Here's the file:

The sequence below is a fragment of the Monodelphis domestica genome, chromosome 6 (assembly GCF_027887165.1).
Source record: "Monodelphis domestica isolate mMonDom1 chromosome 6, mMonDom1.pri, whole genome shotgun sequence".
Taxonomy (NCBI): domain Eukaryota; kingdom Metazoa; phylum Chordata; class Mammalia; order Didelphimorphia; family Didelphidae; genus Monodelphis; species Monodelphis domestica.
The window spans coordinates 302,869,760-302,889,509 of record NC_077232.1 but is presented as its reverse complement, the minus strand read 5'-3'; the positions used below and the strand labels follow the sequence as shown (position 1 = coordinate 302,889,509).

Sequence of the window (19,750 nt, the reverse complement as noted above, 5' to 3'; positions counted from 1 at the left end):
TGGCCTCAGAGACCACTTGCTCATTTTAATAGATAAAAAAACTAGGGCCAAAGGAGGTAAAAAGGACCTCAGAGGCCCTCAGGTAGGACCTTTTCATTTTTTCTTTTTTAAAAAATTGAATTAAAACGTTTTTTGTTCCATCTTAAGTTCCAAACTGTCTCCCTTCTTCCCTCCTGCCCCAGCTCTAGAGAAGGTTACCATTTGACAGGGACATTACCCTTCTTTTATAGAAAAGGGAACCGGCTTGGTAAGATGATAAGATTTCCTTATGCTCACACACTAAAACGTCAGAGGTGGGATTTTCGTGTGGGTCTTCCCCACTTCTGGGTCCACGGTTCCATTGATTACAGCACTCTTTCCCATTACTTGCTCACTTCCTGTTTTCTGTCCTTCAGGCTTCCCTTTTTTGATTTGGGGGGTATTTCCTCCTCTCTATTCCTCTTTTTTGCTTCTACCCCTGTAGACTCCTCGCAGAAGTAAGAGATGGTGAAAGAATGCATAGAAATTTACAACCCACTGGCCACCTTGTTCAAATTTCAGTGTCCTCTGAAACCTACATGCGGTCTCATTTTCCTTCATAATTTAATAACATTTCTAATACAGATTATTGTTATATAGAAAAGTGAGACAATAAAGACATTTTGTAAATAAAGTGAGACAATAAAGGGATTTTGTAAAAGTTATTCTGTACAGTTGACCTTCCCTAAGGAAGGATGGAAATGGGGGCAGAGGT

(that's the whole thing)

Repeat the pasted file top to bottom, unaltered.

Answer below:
The sequence below is a fragment of the Monodelphis domestica genome, chromosome 6 (assembly GCF_027887165.1).
Source record: "Monodelphis domestica isolate mMonDom1 chromosome 6, mMonDom1.pri, whole genome shotgun sequence".
Taxonomy (NCBI): domain Eukaryota; kingdom Metazoa; phylum Chordata; class Mammalia; order Didelphimorphia; family Didelphidae; genus Monodelphis; species Monodelphis domestica.
The window spans coordinates 302,869,760-302,889,509 of record NC_077232.1 but is presented as its reverse complement, the minus strand read 5'-3'; the positions used below and the strand labels follow the sequence as shown (position 1 = coordinate 302,889,509).

Sequence of the window (19,750 nt, the reverse complement as noted above, 5' to 3'; positions counted from 1 at the left end):
TGGCCTCAGAGACCACTTGCTCATTTTAATAGATAAAAAAACTAGGGCCAAAGGAGGTAAAAAGGACCTCAGAGGCCCTCAGGTAGGACCTTTTCATTTTTTCTTTTTTAAAAAATTGAATTAAAACGTTTTTTGTTCCATCTTAAGTTCCAAACTGTCTCCCTTCTTCCCTCCTGCCCCAGCTCTAGAGAAGGTTACCATTTGACAGGGACATTACCCTTCTTTTATAGAAAAGGGAACCGGCTTGGTAAGATGATAAGATTTCCTTATGCTCACACACTAAAACGTCAGAGGTGGGATTTTCGTGTGGGTCTTCCCCACTTCTGGGTCCACGGTTCCATTGATTACAGCACTCTTTCCCATTACTTGCTCACTTCCTGTTTTCTGTCCTTCAGGCTTCCCTTTTTTGATTTGGGGGGTATTTCCTCCTCTCTATTCCTCTTTTTTGCTTCTACCCCTGTAGACTCCTCGCAGAAGTAAGAGATGGTGAAAGAATGCATAGAAATTTACAACCCACTGGCCACCTTGTTCAAATTTCAGTGTCCTCTGAAACCTACATGCGGTCTCATTTTCCTTCATAATTTAATAACATTTCTAATACAGATTATTGTTATATAGAAAAGTGAGACAATAAAGACATTTTGTAAATAAAGTGAGACAATAAAGGGATTTTGTAAAAGTTATTCTGTACAGTTGACCTTCCCTAAGGAAGGATGGAAATGGGGGCAGAGGT